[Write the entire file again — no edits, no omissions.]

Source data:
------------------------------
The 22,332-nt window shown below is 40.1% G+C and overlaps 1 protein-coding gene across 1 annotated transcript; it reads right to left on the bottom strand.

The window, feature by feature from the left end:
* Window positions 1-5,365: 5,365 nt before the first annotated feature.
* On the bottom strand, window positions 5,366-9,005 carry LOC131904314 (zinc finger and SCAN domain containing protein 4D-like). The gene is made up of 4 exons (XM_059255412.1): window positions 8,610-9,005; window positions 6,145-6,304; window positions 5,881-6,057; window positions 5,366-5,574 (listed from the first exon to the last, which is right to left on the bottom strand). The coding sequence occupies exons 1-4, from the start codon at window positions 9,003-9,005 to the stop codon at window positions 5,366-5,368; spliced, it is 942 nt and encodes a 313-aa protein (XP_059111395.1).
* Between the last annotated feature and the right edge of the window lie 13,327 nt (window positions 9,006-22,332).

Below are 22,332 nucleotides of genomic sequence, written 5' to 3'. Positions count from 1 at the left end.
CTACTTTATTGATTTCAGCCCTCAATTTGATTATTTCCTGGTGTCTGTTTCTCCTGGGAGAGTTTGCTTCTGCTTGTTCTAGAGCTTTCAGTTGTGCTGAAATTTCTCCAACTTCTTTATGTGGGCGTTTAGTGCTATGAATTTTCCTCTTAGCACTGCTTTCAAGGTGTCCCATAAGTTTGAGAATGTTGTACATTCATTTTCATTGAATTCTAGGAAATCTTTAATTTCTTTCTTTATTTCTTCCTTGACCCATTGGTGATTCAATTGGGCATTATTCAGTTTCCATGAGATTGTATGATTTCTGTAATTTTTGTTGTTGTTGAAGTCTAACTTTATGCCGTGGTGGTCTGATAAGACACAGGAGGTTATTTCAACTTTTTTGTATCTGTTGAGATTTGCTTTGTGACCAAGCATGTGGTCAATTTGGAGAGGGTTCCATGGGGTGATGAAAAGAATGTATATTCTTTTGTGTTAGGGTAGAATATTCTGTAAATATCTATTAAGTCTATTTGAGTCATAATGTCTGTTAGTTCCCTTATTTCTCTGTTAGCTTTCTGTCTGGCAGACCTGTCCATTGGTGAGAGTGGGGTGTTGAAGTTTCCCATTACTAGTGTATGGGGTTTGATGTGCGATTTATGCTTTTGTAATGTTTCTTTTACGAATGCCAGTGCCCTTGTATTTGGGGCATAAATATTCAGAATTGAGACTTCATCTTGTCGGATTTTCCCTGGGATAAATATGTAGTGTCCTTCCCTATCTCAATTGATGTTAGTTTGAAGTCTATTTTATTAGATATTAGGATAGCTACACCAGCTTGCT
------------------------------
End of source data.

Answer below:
The 22,332-nt window shown below is 40.1% G+C and overlaps 1 protein-coding gene across 1 annotated transcript; it reads right to left on the bottom strand.

The window, feature by feature from the left end:
* Window positions 1-5,365: 5,365 nt before the first annotated feature.
* On the bottom strand, window positions 5,366-9,005 carry LOC131904314 (zinc finger and SCAN domain containing protein 4D-like). The gene is made up of 4 exons (XM_059255412.1): window positions 8,610-9,005; window positions 6,145-6,304; window positions 5,881-6,057; window positions 5,366-5,574 (listed from the first exon to the last, which is right to left on the bottom strand). The coding sequence occupies exons 1-4, from the start codon at window positions 9,003-9,005 to the stop codon at window positions 5,366-5,368; spliced, it is 942 nt and encodes a 313-aa protein (XP_059111395.1).
* Between the last annotated feature and the right edge of the window lie 13,327 nt (window positions 9,006-22,332).

Below are 22,332 nucleotides of genomic sequence, written 5' to 3'. Positions count from 1 at the left end.
CTACTTTATTGATTTCAGCCCTCAATTTGATTATTTCCTGGTGTCTGTTTCTCCTGGGAGAGTTTGCTTCTGCTTGTTCTAGAGCTTTCAGTTGTGCTGAAATTTCTCCAACTTCTTTATGTGGGCGTTTAGTGCTATGAATTTTCCTCTTAGCACTGCTTTCAAGGTGTCCCATAAGTTTGAGAATGTTGTACATTCATTTTCATTGAATTCTAGGAAATCTTTAATTTCTTTCTTTATTTCTTCCTTGACCCATTGGTGATTCAATTGGGCATTATTCAGTTTCCATGAGATTGTATGATTTCTGTAATTTTTGTTGTTGTTGAAGTCTAACTTTATGCCGTGGTGGTCTGATAAGACACAGGAGGTTATTTCAACTTTTTTGTATCTGTTGAGATTTGCTTTGTGACCAAGCATGTGGTCAATTTGGAGAGGGTTCCATGGGGTGATGAAAAGAATGTATATTCTTTTGTGTTAGGGTAGAATATTCTGTAAATATCTATTAAGTCTATTTGAGTCATAATGTCTGTTAGTTCCCTTATTTCTCTGTTAGCTTTCTGTCTGGCAGACCTGTCCATTGGTGAGAGTGGGGTGTTGAAGTTTCCCATTACTAGTGTATGGGGTTTGATGTGCGATTTATGCTTTTGTAATGTTTCTTTTACGAATGCCAGTGCCCTTGTATTTGGGGCATAAATATTCAGAATTGAGACTTCATCTTGTCGGATTTTCCCTGGGATAAATATGTAGTGTCCTTCCCTATCTCAATTGATGTTAGTTTGAAGTCTATTTTATTAGATATTAGGATAGCTACACCAGCTTGCT